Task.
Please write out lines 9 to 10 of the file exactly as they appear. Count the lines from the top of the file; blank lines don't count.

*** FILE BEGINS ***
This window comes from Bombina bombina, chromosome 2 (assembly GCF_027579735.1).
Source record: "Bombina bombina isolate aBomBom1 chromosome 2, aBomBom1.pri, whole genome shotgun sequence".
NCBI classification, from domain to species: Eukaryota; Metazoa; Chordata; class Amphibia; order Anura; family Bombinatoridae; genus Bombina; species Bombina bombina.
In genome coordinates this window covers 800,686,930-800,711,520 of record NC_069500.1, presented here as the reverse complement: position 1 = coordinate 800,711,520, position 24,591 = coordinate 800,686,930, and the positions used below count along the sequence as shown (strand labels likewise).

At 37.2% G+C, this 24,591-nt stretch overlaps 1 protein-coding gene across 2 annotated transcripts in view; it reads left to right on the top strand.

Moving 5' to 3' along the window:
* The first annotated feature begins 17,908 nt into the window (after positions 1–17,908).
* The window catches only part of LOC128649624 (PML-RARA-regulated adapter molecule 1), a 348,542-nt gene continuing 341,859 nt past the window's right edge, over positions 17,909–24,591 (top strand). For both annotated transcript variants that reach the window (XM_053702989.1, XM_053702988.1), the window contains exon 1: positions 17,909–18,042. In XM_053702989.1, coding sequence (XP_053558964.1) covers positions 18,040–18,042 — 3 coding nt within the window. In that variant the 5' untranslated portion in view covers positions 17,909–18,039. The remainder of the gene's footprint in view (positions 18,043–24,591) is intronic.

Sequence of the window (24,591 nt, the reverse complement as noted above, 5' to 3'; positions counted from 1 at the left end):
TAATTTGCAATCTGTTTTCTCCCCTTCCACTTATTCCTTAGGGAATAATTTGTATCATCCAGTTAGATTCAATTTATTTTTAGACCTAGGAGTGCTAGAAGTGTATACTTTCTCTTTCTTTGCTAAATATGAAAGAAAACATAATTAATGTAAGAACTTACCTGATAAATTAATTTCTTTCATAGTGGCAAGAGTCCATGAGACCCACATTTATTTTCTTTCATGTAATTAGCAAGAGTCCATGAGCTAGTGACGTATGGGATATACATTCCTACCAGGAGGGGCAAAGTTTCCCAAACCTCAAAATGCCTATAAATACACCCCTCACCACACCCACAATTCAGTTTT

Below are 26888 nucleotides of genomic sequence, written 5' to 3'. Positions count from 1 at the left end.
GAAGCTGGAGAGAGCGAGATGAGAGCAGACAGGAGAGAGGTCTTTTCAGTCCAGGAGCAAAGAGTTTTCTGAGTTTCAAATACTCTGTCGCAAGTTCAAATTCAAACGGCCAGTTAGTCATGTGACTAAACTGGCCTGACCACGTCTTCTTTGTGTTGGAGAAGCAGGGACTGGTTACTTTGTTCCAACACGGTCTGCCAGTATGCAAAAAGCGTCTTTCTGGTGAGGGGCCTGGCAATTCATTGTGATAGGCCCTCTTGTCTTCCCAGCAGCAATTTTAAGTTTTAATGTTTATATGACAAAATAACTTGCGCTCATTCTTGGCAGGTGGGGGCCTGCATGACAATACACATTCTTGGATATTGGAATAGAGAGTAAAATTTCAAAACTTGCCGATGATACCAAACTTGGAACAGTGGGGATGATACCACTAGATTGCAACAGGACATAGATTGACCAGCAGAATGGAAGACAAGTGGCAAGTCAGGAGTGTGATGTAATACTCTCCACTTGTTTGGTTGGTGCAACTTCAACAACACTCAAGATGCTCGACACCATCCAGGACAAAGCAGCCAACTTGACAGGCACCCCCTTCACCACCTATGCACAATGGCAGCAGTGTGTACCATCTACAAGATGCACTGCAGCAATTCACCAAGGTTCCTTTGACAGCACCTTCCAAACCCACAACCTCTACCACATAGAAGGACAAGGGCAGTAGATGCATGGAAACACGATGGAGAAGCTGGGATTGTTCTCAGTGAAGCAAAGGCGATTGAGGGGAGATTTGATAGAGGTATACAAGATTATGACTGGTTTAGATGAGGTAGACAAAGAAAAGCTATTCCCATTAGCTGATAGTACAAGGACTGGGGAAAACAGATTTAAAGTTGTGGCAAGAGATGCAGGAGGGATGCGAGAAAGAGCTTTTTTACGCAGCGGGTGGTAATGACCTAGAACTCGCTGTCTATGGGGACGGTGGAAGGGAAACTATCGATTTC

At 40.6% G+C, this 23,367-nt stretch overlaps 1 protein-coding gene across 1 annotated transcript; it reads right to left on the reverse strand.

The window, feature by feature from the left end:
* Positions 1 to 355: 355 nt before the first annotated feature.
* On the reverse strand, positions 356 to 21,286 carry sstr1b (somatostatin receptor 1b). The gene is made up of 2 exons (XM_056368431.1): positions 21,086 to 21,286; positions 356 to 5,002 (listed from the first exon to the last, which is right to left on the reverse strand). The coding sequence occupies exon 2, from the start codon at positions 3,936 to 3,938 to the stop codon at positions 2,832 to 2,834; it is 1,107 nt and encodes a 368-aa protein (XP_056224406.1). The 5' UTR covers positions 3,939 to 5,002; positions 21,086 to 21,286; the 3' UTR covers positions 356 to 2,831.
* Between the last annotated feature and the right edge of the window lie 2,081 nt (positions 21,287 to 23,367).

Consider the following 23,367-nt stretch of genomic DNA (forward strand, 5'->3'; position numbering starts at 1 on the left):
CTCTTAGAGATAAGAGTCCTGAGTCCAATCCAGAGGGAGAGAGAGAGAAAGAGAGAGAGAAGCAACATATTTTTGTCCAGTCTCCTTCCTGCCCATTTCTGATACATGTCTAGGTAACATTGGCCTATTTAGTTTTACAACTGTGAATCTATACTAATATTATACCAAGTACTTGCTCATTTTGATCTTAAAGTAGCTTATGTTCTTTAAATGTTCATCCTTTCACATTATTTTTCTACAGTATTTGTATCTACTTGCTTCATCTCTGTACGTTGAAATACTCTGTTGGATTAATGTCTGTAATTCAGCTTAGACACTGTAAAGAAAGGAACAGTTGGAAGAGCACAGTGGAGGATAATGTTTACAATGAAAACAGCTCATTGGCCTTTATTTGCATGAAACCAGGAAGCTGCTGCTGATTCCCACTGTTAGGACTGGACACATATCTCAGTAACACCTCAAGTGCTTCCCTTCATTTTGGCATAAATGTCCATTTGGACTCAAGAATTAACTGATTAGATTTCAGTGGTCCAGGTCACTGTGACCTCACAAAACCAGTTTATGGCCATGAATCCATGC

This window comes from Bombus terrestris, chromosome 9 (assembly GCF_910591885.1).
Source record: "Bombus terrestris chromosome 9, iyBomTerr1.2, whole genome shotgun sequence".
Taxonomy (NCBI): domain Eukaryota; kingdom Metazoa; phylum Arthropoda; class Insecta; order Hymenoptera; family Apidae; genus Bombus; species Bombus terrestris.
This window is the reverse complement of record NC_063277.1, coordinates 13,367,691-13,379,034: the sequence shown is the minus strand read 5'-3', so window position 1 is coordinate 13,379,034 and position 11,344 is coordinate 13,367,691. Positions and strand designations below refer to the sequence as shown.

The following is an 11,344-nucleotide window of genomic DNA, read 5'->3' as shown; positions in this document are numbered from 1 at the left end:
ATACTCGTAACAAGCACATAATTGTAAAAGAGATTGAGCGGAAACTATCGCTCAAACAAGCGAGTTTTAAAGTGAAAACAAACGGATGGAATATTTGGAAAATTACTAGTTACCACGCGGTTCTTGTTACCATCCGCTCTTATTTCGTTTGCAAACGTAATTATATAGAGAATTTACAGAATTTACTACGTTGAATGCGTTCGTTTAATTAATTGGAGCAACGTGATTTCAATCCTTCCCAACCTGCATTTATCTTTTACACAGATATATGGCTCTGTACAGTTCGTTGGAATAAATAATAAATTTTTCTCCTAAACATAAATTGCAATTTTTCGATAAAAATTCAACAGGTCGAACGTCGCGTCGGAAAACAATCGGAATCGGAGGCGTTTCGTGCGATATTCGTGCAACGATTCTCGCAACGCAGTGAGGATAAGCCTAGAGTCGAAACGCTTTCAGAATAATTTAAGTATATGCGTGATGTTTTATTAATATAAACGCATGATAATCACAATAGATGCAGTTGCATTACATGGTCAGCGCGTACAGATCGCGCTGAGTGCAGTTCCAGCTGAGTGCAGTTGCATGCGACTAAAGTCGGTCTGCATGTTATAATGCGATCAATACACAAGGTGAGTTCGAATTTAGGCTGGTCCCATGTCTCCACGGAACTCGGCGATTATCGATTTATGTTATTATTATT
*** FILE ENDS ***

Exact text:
Sequence of the window (24,591 nt, the reverse complement as noted above, 5' to 3'; positions counted from 1 at the left end):
TAATTTGCAATCTGTTTTCTCCCCTTCCACTTATTCCTTAGGGAATAATTTGTATCATCCAGTTAGATTCAATTTATTTTTAGACCTAGGAGTGCTAGAAGTGTATACTTTCTCTTTCTTTGCTAAATATGAAAGAAAACATAATTAATGTAAGAACTTACCTGATAAATTAATTTCTTTCATAGTGGCAAGAGTCCATGAGACCCACATTTATTTTCTTTCATGTAATTAGCAAGAGTCCATGAGCTAGTGACGTATGGGATATACATTCCTACCAGGAGGGGCAAAGTTTCCCAAACCTCAAAATGCCTATAAATACACCCCTCACCACACCCACAATTCAGTTTT